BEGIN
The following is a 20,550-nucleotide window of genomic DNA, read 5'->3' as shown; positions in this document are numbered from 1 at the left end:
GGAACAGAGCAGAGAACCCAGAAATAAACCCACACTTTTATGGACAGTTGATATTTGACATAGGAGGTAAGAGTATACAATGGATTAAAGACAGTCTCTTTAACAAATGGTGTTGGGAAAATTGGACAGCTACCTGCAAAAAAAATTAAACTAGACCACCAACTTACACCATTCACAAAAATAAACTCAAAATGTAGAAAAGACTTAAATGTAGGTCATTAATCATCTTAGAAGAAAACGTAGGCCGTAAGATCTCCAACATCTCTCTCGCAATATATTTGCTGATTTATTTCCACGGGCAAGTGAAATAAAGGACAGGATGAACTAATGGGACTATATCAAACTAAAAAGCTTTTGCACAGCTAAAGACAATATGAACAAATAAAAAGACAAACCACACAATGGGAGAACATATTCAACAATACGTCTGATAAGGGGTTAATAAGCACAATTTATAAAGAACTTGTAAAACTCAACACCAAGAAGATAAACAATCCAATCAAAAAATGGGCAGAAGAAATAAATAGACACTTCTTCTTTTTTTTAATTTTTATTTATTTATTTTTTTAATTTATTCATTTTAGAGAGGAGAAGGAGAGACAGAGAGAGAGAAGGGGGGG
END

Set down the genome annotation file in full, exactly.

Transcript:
The following is a 20,550-nucleotide window of genomic DNA, read 5'->3' as shown; positions in this document are numbered from 1 at the left end:
GGAACAGAGCAGAGAACCCAGAAATAAACCCACACTTTTATGGACAGTTGATATTTGACATAGGAGGTAAGAGTATACAATGGATTAAAGACAGTCTCTTTAACAAATGGTGTTGGGAAAATTGGACAGCTACCTGCAAAAAAAATTAAACTAGACCACCAACTTACACCATTCACAAAAATAAACTCAAAATGTAGAAAAGACTTAAATGTAGGTCATTAATCATCTTAGAAGAAAACGTAGGCCGTAAGATCTCCAACATCTCTCTCGCAATATATTTGCTGATTTATTTCCACGGGCAAGTGAAATAAAGGACAGGATGAACTAATGGGACTATATCAAACTAAAAAGCTTTTGCACAGCTAAAGACAATATGAACAAATAAAAAGACAAACCACACAATGGGAGAACATATTCAACAATACGTCTGATAAGGGGTTAATAAGCACAATTTATAAAGAACTTGTAAAACTCAACACCAAGAAGATAAACAATCCAATCAAAAAATGGGCAGAAGAAATAAATAGACACTTCTTCTTTTTTTTAATTTTTATTTATTTATTTTTTTAATTTATTCATTTTAGAGAGGAGAAGGAGAGACAGAGAGAGAGAAGGGGGGG